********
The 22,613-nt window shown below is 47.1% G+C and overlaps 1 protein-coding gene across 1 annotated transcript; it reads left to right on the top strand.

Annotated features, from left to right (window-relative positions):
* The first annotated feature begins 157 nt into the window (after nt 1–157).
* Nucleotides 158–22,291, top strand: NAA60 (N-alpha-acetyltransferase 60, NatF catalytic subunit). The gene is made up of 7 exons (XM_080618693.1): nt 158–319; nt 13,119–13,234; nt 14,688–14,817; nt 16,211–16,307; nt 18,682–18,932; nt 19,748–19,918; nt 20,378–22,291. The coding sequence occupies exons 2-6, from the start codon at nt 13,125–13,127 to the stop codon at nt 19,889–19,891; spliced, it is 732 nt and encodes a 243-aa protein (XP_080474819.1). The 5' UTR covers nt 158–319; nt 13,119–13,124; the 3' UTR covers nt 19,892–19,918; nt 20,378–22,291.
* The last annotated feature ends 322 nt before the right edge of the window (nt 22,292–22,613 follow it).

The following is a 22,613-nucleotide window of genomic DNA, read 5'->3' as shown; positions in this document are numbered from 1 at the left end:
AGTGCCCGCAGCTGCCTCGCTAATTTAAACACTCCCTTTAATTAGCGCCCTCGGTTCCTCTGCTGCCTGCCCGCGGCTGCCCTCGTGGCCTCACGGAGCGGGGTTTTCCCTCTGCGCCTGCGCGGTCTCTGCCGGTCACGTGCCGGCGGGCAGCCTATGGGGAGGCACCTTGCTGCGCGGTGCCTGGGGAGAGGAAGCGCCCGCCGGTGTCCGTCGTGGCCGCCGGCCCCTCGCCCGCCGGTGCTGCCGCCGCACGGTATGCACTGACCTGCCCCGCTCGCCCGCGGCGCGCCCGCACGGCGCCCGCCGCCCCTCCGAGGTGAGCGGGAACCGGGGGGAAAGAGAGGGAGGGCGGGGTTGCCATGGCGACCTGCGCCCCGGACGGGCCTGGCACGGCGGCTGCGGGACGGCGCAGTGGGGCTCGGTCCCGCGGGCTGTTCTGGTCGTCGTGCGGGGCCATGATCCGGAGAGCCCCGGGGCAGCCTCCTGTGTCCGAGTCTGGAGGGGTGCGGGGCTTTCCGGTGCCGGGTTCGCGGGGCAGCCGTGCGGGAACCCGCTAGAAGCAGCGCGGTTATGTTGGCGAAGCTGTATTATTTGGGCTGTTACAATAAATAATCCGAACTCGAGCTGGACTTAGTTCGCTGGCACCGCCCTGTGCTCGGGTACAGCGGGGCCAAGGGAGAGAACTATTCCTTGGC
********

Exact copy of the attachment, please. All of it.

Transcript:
The 22,613-nt window shown below is 47.1% G+C and overlaps 1 protein-coding gene across 1 annotated transcript; it reads left to right on the top strand.

Annotated features, from left to right (window-relative positions):
* The first annotated feature begins 157 nt into the window (after nt 1–157).
* Nucleotides 158–22,291, top strand: NAA60 (N-alpha-acetyltransferase 60, NatF catalytic subunit). The gene is made up of 7 exons (XM_080618693.1): nt 158–319; nt 13,119–13,234; nt 14,688–14,817; nt 16,211–16,307; nt 18,682–18,932; nt 19,748–19,918; nt 20,378–22,291. The coding sequence occupies exons 2-6, from the start codon at nt 13,125–13,127 to the stop codon at nt 19,889–19,891; spliced, it is 732 nt and encodes a 243-aa protein (XP_080474819.1). The 5' UTR covers nt 158–319; nt 13,119–13,124; the 3' UTR covers nt 19,892–19,918; nt 20,378–22,291.
* The last annotated feature ends 322 nt before the right edge of the window (nt 22,292–22,613 follow it).

The following is a 22,613-nucleotide window of genomic DNA, read 5'->3' as shown; positions in this document are numbered from 1 at the left end:
AGTGCCCGCAGCTGCCTCGCTAATTTAAACACTCCCTTTAATTAGCGCCCTCGGTTCCTCTGCTGCCTGCCCGCGGCTGCCCTCGTGGCCTCACGGAGCGGGGTTTTCCCTCTGCGCCTGCGCGGTCTCTGCCGGTCACGTGCCGGCGGGCAGCCTATGGGGAGGCACCTTGCTGCGCGGTGCCTGGGGAGAGGAAGCGCCCGCCGGTGTCCGTCGTGGCCGCCGGCCCCTCGCCCGCCGGTGCTGCCGCCGCACGGTATGCACTGACCTGCCCCGCTCGCCCGCGGCGCGCCCGCACGGCGCCCGCCGCCCCTCCGAGGTGAGCGGGAACCGGGGGGAAAGAGAGGGAGGGCGGGGTTGCCATGGCGACCTGCGCCCCGGACGGGCCTGGCACGGCGGCTGCGGGACGGCGCAGTGGGGCTCGGTCCCGCGGGCTGTTCTGGTCGTCGTGCGGGGCCATGATCCGGAGAGCCCCGGGGCAGCCTCCTGTGTCCGAGTCTGGAGGGGTGCGGGGCTTTCCGGTGCCGGGTTCGCGGGGCAGCCGTGCGGGAACCCGCTAGAAGCAGCGCGGTTATGTTGGCGAAGCTGTATTATTTGGGCTGTTACAATAAATAATCCGAACTCGAGCTGGACTTAGTTCGCTGGCACCGCCCTGTGCTCGGGTACAGCGGGGCCAAGGGAGAGAACTATTCCTTGGC